(Unity, by Erik K)
As much as I long for a world in which cyclists and religious people can share the city's roads, even I must admit we have a long way to go. After all, the differences between us run deep--all the way down to the dermis layer of the skin. As we've seen time and time again, tattoos and cycling are inextricably (and indelibly) intertwined. Add to that the compulsion to display that skin without any clothes on it and you're sure to offend the devout:
A reader recently sent me the above image, which would most certainly enrage (and possibly arouse) any orthodox Jew worth his payis. As per my standard practice, I've applied both clothing and a sepia tone for art's sake, though you're perfectly welcome to view the non-sepia and unsafe-for-work version here. In case you can't make out the lettering on the tattoo, it says, "Every car a murder, every bike a love affair," making it perhaps one of the most politically-charged tramp stamps I've ever seen. I'm not sure why she's kneeling at the credenza, but it may have something to do with the dual cassette deck, and I've got a feeling she may be about to engage in a naked and sweaty tape-dubbing session.
Speaking of tattoos and positions, I think it's worth noting that one tattoo operation is currently positioning itself as the Supercuts of tattoo studios. According to the Wall Street Journal (which is shifting to trend reporting since there's no Wall Street anymore) Tattoo Nation in New Jersey is planning to become the first mall-based tattoo chain in the United States (and presumably the world):
The unintentionally sexual implications of a tramp stamp that says "Resilience" notwithstanding, the presence of tattoo studios in America's malls means that the tattoo has now officially become an impulse purchase, and that you'll soon be able to get a knuckle tattoo and a personalized hammock plaque under the same roof. I must admit that, as popular as tattoos have become, I did not see this coming. Of all the reasons I imagined people would become embarrassed about their tattoos, I never imagined one of them would be that other people might think they got it at the mall.
Then again, trends don't end with a bang--they end with a whimper. And the whimpering is the sound they make when they're neutered, packaged, and made readily available for mainstream consumption. Certainly the fate of the tattoo hints at the fate of the fixed-gear, and irreverent bikes like this (spotted by a reader in San Diego) will one day become extinct:
Personally, I feel that a wheel-borne message should be succinct, and so I found this one somewhat vexing. First of all, I'm not sure what "Fuck Nut Huggers" means. Is the rider simply averse to tight pants, or is "Fuck Nut Huggers" a band, like the Squirrel Nut Zippers? I'm also confused by the phrase "Fagget Ass Hipsters." At first I thought maybe it was a misspelling of the pejorative "faggot," but I ruled this out for two reasons: 1) everything else is spelled correctly; and 2) the rider is obviously a hipster himself, as evidenced by the hipster cyst on his headtube (and pretty much everything else about the bike too), so I doubt he'd insult them. And even if he is in fact a gay hipster who is trying to de-fang the slur by owning it, he would have spelled the word correctly. No, it's quite clear to me that he's trying to phonetically convey a "Sopranos"-type accent, and what he's imploring his fellow hipsters to do is to "Forget ass, hipsters." In other words, don't be distracted by tramp stamp-having, tape-dubbing, bare-bottomed sepia models like the one above--just ride your bike instead. (Preferably while listening to the Fuck Nut Huggers.)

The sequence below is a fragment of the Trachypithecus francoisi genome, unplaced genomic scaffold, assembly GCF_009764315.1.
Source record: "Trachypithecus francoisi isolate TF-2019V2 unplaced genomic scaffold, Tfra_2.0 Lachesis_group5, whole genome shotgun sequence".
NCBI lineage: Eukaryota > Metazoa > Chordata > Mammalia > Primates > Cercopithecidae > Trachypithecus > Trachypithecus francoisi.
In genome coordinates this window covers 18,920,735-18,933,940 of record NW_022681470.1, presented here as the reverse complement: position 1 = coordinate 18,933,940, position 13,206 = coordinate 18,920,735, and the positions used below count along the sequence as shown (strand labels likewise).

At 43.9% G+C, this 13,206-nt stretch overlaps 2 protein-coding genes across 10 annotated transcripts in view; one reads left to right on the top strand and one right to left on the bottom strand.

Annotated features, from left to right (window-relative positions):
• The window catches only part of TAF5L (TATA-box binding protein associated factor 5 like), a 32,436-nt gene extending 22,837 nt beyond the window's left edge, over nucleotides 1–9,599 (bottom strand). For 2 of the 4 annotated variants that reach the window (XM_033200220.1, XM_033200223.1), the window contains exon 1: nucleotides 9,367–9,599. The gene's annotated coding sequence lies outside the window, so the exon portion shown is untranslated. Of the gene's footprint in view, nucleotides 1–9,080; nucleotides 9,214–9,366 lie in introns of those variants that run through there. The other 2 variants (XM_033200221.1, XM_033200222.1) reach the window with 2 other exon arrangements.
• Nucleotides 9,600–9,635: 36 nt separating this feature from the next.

I'd also imagine the fixed-gear trend whimpered audibly when this issue of the British Men's Health (forwarded to me by a reader) hit the stands:
"I'm all about shirts and jeans. Jeans in the city are key because you're always squeezing through traffic and scraping your legs. I often wear a bandana over my nose and mouth so I don't breathe in all those nasty car fumes. The best advice I can give is to keep your bike clean. No bells, no racks, no breaks [sic], no gadgets."
Oh yeah, that's all great advice. I've been riding in New York City for a long time, but I've never had a problem with scraping my legs in traffic. I suppose this is either because I don't ride hard enough, or because I actually have some degree of spatial intelligence which, combined with handlebars that are actually wider than the distance between my nipples, helps me to determine where I can fit and where I can't. His point is well-taken, though, and I'm sure if I do find myself scraping my legs on cars I'll run right out and buy a pair of Paul Smith jeans. I also agree that you should avoid things like racks and brakes. These things are terrible for cycling in New York City, since they'll conspire to make your bike useful and will detract from the overall non-functionality of your bike. Certainly when you're riding in Paul Smith jeans you wouldn't want something like a fender on your bike. That might help keep them clean. No, you're much better off giving them that distressed look by rubbing them against cars.
But of course as the article below points out, "riding fixed isn't for the faint-hearted." And apparently riding with brakes and a rack is faint-hearted, but riding with a hanky on your face like an Upper East Side dowager walking her poodle so you don't have to experience any nasty smells is not.
In any case, it's good to see more people are using my template.
*(Remember that tattoo price should not be included when determining overall outfit cost.)